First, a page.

3    grid-template-columns: repeat(auto-fill, minmax(200px, 1fr));
4    gap: 10px;
5    padding: 10px;
6}
7
8#video-grid video {
9    width: 100%;
10    height: auto;
11    border-radius: 8px;
12    background: black;
13}

Managing Multiple Participants

Next, add JavaScript to manage video streams for multiple participants. Update the scripts.js file to handle adding new video elements to the video grid:

JavaScript

1const videoGrid = document.getElementById('video-grid');
2let localStream;
3let peerConnections = {};
4
5async function init() {
6    localStream = await navigator.mediaDevices.getUserMedia({ video: true, audio: true });
7    addVideoStream(localStream, 'local');
8
9    socket.on('user-connected', userId => {
10        connectToNewUser(userId, localStream);
11    });
12
13    socket.on('user-disconnected', userId => {
14        if (peerConnections[userId]) peerConnections[userId].close();
15        document.getElementById(userId).remove();
16    });
17}
18
19function addVideoStream(stream, id) {
20    const video = document.createElement('video');
21    video.srcObject = stream;
22    video.id = id;
23    video.addEventListener('loadedmetadata', () => {
24        video.play();
25    });
26    videoGrid.append(video);
27}
28
29function connectToNewUser(userId, stream) {
30    const call = peer.call(userId, stream);
31    const video = document.createElement('video');
32    call.on('stream', userVideoStream => {
33        addVideoStream(userVideoStream, userId);
34    });
35    call.on('close', () => {
36        video.remove();
37    });
38    peerConnections[userId] = call;
39}
40
41init();
This script initializes the local video stream, handles the addition of new participants, and removes participants who disconnect. The addVideoStream function creates a video element for each participant and adds it to the video grid.

Handling Video Streams

The connectToNewUser function sets up a connection to new users using WebRTC's peer-to-peer connection. When a new user connects, their video stream is added to the video grid, and their disconnection removes the video element.
By implementing the participant view, you create a dynamic and responsive interface where users can see and interact with all participants in the MiroTalk SFU WebRTC application. This setup ensures a smooth and engaging video conferencing experience.

Step 6: Run Your Code Now

Testing the Application

With all the components in place, it's time to test your MiroTalk SFU WebRTC application. Ensure your development environment is set up correctly and all necessary dependencies are installed. Start the server using the following command:

bash

1npm start
Open your browser and navigate to http://localhost:3000. Enter a username on the join screen and click "Join" to enter the meeting room. Open another browser window or tab and repeat the process to simulate multiple participants joining the meeting.

Debugging Common Issues

If you encounter any issues, here are a few common troubleshooting steps:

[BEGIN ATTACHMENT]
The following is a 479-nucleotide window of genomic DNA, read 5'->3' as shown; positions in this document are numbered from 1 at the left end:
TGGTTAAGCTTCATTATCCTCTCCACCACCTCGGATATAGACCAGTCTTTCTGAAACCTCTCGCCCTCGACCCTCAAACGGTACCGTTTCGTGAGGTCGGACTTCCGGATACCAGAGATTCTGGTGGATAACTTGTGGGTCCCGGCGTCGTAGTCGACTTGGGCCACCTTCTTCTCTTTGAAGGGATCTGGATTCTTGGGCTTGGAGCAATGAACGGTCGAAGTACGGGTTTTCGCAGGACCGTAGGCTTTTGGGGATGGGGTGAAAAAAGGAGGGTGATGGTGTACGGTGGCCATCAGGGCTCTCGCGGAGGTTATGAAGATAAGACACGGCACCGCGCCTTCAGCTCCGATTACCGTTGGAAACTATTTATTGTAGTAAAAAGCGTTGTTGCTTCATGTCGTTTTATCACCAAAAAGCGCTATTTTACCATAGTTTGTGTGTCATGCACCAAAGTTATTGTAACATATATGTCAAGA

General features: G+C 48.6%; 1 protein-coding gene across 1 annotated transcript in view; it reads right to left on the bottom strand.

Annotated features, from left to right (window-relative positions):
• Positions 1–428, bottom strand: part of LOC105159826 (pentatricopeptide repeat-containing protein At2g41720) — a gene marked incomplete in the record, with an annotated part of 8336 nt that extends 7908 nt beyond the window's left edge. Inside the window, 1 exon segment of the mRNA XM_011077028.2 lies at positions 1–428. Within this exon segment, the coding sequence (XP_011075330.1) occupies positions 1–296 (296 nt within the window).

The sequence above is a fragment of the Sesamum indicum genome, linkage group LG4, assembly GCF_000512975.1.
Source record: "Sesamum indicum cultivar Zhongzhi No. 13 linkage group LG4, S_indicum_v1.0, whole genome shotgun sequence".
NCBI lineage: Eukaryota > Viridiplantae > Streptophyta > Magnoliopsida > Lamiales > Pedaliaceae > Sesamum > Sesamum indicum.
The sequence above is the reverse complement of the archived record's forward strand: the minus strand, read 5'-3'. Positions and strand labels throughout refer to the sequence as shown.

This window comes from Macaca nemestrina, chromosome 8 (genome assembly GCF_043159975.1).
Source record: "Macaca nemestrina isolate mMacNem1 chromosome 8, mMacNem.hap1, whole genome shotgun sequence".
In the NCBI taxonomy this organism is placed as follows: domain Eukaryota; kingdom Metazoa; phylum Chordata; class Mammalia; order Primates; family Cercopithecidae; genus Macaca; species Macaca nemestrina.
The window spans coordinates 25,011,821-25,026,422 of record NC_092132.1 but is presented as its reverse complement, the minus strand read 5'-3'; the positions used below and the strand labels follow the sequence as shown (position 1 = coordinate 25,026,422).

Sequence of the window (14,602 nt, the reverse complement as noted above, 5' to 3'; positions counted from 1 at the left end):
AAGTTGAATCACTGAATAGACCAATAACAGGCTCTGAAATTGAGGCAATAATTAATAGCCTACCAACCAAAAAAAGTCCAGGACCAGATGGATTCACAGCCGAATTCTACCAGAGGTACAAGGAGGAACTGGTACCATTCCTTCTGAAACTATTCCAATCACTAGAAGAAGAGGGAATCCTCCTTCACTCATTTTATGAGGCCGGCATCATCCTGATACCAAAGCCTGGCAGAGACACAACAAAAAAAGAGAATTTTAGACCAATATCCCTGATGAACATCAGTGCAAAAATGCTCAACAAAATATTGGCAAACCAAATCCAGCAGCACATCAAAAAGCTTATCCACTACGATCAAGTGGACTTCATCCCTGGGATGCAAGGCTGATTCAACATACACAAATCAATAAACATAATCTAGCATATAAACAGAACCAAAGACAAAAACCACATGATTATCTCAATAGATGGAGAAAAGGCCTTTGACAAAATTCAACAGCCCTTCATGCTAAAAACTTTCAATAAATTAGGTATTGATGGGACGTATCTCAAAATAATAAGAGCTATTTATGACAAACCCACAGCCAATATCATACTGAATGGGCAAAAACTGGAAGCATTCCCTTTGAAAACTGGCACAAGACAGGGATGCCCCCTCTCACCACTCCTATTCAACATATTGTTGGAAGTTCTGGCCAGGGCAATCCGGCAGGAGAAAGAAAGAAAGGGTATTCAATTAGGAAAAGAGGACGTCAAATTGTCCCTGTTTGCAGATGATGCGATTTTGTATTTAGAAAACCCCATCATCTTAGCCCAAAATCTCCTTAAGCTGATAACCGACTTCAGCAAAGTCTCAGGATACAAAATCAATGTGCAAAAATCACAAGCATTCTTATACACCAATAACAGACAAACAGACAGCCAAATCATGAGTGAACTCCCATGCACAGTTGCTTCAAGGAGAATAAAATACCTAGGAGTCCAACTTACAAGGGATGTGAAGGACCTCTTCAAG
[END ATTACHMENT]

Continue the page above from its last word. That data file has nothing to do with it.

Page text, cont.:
1. Check Console for Errors: Open the browser's developer console to check for any JavaScript errors or warnings.
  2. Verify Configuration: Ensure your .env file is correctly set up with the proper IP addresses and ports.
  3. Network Permissions: Make sure your browser has permissions to access the camera and microphone.

Optimization Tips

To enhance performance and scalability, consider the following optimization tips:
  1. Media Constraints: Adjust media constraints for video and audio to balance quality and bandwidth usage.
  2. Load Balancing: Implement load balancing techniques to distribute the load across multiple servers.
  3. Scalability: Use scalable infrastructure solutions like Kubernetes or Docker to manage and deploy your application efficiently.

Example Configuration for Media Constraints

You can adjust the media constraints in your scripts.js file to improve performance:

JavaScript

1const constraints = {
2    video: {
3        width: { ideal: 1280 },
4        height: { ideal: 720 }
5    },
6    audio: true
7};
8
9navigator.mediaDevices.getUserMedia(constraints)
10    .then(stream => {
11        // Your code to handle the stream
12    })
13    .catch(error => {
14        console.error('Error accessing media devices.', error);
15    });
By following these steps, you can run your MiroTalk SFU WebRTC application smoothly and efficiently. Testing the application thoroughly and applying optimization techniques will ensure a robust and scalable video conferencing solution.

Conclusion

In this guide, we've walked through the process of setting up and implementing a MiroTalk SFU WebRTC application using C++/Node.js and MediaSoup. From initial configuration and environment setup to designing the user interface and managing real-time video streams, each step has been carefully outlined to help you build a robust and scalable video conferencing solution. By following these steps, you can create an efficient SFU-based WebRTC application that meets modern communication needs.

Want to level-up your learning? Subscribe now

Subscribe to our newsletter for more tech based insights

FAQ